Carlisle's Dental Health Blog
Importance of Saliva and its Effects on Your Mouth
Saliva is an important part of a healthy body. It is mostly made of water but also contains important substances that your body needs to digest food and keep your teeth strong.
Saliva is important because it:
- Keeps mouth moist and comfortable
- Helps chew, taste, and swallow
- Fights germs in your mouth and prevents bad breath
- Has proteins and minerals that protect tooth enamel and prevent tooth decay and gum disease
- Helps keep dentures securely in place
Tiny tubes called salivary ducts carry saliva from the glands into your mouth. Small amounts enter the mouth constantly to keep the mouth moist. The glands really kick into action when you eat, or even just think about or smell food. An average person produces 2-4 pints every day.
Too Little Saliva:
Certain diseases and medicines can affect how much saliva you make. If you do not make enough saliva, your mouth can become quite dry. This condition is called dry mouth (xerostomia).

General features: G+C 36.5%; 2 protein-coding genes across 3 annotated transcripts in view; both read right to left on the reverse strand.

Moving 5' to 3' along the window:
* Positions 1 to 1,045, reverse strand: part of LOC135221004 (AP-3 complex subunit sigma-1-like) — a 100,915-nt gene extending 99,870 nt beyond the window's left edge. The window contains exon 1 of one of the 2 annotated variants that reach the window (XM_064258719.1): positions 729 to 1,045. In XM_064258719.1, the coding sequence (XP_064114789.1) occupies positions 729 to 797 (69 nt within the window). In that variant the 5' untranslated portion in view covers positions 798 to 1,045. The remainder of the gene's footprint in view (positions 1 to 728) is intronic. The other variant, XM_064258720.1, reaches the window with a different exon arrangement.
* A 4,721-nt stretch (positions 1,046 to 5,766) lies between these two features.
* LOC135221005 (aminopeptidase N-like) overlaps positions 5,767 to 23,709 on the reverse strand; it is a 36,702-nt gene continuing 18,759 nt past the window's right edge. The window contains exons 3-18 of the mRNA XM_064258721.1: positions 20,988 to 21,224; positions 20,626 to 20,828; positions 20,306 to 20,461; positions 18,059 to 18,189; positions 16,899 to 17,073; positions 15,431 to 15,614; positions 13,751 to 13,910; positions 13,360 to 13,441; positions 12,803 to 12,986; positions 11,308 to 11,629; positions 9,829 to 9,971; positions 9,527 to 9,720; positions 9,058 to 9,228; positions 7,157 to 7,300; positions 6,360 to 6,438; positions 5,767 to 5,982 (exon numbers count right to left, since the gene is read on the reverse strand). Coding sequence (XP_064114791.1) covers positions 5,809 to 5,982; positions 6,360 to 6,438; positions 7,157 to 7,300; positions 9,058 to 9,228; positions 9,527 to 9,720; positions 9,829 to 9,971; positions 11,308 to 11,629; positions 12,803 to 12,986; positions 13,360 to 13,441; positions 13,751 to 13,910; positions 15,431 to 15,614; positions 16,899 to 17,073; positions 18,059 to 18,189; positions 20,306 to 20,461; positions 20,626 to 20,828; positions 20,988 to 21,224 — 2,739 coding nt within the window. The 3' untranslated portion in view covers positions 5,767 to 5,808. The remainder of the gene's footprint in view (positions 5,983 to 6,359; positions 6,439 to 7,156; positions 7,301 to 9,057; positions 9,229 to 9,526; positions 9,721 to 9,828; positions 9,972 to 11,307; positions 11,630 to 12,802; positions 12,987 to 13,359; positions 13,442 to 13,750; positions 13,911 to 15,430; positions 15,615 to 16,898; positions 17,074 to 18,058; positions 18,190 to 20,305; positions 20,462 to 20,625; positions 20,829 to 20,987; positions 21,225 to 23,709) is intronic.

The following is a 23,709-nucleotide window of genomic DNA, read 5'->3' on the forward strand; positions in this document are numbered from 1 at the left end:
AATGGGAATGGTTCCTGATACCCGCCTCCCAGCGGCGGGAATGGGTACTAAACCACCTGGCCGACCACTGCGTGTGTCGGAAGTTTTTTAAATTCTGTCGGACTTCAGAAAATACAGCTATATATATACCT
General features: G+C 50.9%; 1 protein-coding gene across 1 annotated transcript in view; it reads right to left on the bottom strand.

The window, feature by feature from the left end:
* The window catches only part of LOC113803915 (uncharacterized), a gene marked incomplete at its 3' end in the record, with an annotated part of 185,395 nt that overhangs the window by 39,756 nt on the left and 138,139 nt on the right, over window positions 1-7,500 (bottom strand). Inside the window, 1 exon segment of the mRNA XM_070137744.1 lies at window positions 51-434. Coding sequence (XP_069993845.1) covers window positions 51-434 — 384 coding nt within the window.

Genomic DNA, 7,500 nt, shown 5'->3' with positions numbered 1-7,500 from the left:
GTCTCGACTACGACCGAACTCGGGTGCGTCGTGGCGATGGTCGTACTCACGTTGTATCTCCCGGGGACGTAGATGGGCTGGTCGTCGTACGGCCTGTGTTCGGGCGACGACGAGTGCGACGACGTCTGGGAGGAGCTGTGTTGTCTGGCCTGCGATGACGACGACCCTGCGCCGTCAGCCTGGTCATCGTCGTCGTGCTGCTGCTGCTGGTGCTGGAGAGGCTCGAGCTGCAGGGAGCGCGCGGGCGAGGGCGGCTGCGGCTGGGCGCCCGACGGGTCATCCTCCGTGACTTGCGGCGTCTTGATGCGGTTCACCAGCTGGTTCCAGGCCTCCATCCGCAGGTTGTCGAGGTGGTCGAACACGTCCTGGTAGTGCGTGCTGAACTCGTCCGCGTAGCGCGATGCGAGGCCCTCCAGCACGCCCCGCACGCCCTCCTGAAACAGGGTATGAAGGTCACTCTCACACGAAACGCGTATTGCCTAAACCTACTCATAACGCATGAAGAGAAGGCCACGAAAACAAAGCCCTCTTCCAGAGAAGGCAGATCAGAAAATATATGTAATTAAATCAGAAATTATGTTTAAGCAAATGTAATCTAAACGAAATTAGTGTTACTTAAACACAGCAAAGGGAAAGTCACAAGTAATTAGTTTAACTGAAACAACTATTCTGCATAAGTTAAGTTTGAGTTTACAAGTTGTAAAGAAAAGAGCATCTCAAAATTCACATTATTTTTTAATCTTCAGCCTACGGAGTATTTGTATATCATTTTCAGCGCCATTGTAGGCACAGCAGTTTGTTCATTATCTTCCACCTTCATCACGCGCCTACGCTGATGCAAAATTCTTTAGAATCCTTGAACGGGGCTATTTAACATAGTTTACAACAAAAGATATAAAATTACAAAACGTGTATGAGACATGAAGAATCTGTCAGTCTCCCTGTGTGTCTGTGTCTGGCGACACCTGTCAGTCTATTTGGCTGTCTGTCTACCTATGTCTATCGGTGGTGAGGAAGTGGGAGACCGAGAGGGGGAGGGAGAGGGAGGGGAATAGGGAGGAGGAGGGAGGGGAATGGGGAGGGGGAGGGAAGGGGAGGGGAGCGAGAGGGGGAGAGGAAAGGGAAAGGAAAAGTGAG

Dry mouth also makes you more likely to develop rapid tooth decay and gum (periodontal) disease. That’s because your spit helps clear food particles from your teeth. This helps reduce your risk for cavities.
If you’re not producing enough saliva, you may notice these signs and symptoms all or most of the time:
- Dryness or a feeling of stickiness in your mouth
- Bad breath
- Difficulty chewing, speaking, and swallowing
- Dry or sore throat and hoarseness
- Dry or grooved tongue
- A changed sense of taste
- Problems wearing dentures
Causes of Excessive Saliva
While reduced saliva flow can cause problems, excessive saliva is also a cause for concern. Having excessive or hypersalivation can be quite uncomfortable, so you must seek out treatment as soon as possible. Consult with your doctor and dentist so that together you can find a treatment plan that helps manage the excess and makes you feel comfortable and confident.
Hypersalivation in adults is primarily caused by:
- Mononucleosis or sinus infections
- Strep throat or tonsillitis
- Heartburn or GERD
- Use of certain medicines
- Reaction to pesticide poisoning or snake or insect venom
- Nervous system disorders that cause difficulty with swallowing
If you have any questions or concerns, please feel free to contact us at Noll Family Dentistry!